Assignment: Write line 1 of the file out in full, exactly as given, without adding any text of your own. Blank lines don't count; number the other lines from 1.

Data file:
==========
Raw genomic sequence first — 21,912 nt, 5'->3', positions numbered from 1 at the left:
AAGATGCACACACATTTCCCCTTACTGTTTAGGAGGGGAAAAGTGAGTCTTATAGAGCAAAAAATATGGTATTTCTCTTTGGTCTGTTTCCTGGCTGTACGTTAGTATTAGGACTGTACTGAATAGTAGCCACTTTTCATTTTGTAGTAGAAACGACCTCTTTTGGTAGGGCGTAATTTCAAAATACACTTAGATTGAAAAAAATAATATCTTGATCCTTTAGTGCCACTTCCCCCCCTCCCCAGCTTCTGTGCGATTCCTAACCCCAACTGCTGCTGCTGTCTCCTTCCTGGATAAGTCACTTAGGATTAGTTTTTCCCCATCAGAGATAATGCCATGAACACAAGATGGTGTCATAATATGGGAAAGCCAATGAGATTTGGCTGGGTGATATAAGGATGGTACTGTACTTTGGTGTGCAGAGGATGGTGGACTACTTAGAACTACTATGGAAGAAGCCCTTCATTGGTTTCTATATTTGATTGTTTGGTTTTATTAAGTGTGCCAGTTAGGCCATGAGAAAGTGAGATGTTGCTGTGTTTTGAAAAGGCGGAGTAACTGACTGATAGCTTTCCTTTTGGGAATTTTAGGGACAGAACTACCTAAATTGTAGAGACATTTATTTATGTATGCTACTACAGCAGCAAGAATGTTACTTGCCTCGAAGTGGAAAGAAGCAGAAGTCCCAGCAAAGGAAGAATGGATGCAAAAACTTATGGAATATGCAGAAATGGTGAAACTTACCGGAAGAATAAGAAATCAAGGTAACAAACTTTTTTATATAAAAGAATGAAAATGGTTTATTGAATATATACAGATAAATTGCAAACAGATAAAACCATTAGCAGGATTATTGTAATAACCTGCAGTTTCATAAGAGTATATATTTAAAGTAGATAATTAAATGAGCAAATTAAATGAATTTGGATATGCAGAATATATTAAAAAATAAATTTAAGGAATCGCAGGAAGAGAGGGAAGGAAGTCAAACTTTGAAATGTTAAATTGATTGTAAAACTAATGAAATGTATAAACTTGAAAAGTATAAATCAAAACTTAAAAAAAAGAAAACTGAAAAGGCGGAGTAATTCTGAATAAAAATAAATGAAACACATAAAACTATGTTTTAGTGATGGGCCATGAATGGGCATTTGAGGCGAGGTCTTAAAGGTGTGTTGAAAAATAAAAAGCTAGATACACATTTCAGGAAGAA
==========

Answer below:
Raw genomic sequence first — 21,912 nt, 5'->3', positions numbered from 1 at the left: